Outbreaks of infectious disease have immense potential for loss of life and livelihood, and can lead to fear, panic and irrational, unsafe behaviour amongst the public.
For these reasons, it is essential that all countries have structures in place to prevent, detect and respond to infectious diseases that have outbreak potential. South Africa has such structures in place. The Lujo outbreak in 2008 is a good example of how healthcare services worked together to detect, identify and contain a previously unknown virus imported from Lusaka, Zambia.
In September 2008 a resident of Lusaka was transferred for intensive medical care to a private health care facility in Johannesburg with a clinical diagnosis of tick bite fever. The patient died within 48 hours without a confirmed diagnosis.
Two weeks later, the paramedic who had accompanied the patient on the mercy flight became ill and was admitted to the same hospital with symptoms of a viral haemorrhagic fever. The connection between the two patients was recognised by the attending physician. As soon as viral haemorrhagic fever was suspected, contacts of the two patients were identified, and high-level infection prevention and control measures were implemented at the hospital.
Over the next few days, three people who had been in contact with the patients and who had developed symptoms were identified, admitted, isolated and provided with supportive care. The paramedic and two of the identified contacts subsequently died. A single patient survived following intensive care and treatment with an investigational drug. No further cases were identified, most likely due to the intensive adherence to infection prevention and control practices.
On suspicion of viral haemorrhagic fever, tests were conducted at the high-level biosafety containment laboratory at the National Institute for Communicable Diseases (NICD). This is an important national resource that has provided advanced diagnostics for high-consequence pathogens since 1980s. Initial tests for all known viral haemorrhagic fevers were negative, and only subsequently, the NICD together with the USA Centres for Disease Control identified a completely new pathogen – previously unknown globally. It was named ‘Lujo’ virus for Lusaka and Johannesburg.
These events around this outbreak, and many others of lesser consequence, illustrate the fundamental principles and successful application of interventions to detect, respond to and prevent further spread of dangerous pathogens. South Africa has maintained and is expanding our capacity to respond to disease outbreaks through multisectoral, transdisciplinary structures.
Key preventive strategies for communicable disease include a robust policy framework for financing and co-ordinating communicable disease responses, access to safe water, food safety, adherence to national vaccination schedules, antimicrobial custodianship to prevent the emergence of antimicrobial resistance and implementation of adequate biosafety and biosecurity measures.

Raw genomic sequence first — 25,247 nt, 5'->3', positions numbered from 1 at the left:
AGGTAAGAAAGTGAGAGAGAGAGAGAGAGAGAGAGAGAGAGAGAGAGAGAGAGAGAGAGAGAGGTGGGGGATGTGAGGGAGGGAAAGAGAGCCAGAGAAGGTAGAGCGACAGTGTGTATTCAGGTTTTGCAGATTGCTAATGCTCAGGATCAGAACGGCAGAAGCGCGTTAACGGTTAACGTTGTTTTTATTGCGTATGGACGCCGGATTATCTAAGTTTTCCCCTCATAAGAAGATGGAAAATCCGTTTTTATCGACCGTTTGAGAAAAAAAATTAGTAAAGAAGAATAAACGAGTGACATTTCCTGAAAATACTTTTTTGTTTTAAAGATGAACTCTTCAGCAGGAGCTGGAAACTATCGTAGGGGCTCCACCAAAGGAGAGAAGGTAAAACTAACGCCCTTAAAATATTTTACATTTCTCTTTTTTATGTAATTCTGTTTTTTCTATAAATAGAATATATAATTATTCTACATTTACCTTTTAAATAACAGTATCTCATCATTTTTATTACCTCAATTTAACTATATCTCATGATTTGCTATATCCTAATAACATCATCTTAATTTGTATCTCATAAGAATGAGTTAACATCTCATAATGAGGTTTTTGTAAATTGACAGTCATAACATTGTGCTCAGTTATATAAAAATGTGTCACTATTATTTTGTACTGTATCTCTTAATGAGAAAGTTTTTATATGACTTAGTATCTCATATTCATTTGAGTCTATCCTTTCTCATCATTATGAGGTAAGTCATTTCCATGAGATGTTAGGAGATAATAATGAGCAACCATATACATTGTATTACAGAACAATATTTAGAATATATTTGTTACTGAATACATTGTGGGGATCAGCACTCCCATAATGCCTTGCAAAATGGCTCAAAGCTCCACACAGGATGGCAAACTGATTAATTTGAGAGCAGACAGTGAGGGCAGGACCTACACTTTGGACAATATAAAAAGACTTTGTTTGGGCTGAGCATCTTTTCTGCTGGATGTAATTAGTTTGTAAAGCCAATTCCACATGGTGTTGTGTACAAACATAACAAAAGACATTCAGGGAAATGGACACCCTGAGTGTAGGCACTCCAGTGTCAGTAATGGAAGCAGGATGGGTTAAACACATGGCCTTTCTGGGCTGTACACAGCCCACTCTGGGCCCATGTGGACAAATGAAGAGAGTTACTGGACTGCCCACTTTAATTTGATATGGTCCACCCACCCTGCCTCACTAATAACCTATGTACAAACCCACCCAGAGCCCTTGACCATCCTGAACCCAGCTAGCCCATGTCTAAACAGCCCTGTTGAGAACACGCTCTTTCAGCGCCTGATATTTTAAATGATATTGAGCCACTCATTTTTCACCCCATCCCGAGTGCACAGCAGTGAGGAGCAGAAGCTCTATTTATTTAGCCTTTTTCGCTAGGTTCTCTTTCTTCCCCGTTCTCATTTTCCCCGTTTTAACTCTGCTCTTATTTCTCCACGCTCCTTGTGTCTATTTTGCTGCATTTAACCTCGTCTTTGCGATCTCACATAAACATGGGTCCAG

Surveillance is essential to monitor trends in disease occurrence, monitor the impact of interventions such as vaccinations and early diagnosis and treatment, and to detect cases of disease not usually present in our country. Healthcare workers, the public sector, the NICD with the National Health Laboratory Service and private laboratories co-operate to conduct surveillance for communicable diseases. Surveillance data is collected through the notifiable medical conditions (NMC) surveillance system, laboratory-based surveillance (GERMS-SA), syndromic disease surveillance and disease-specific surveillance programmes such as the ‘viral watch’ programme for influenza.
Multisectoral outbreak response teams exist at every level of government in district, provincial and national departments of health. These teams facilitate co-ordination of role-players during outbreaks and include the private sector, health promotion, communications, pharmaceutical services, disease-specific programmes, immunisation services, emergency medical services, school health programmes, police and military, disaster medicine response, civil aviation, port health and veterinary public health.
The NICD is responsible for a ‘Public Health Emergency Operations Centre’ which is activated on declaration of a national or international public health event. Trained staff ensure that all aspects of emergency response including communications, disease surveillance, laboratory services, disease control interventions, human resources, logistics and financing are effectively co-ordinated to contain disease outbreaks and prevent further cases.
Ongoing development in South Africa in the field of outbreak detection, prevention and response is anticipated as our country refines its response structures in line with the requirements of the International Health Regulations (2005).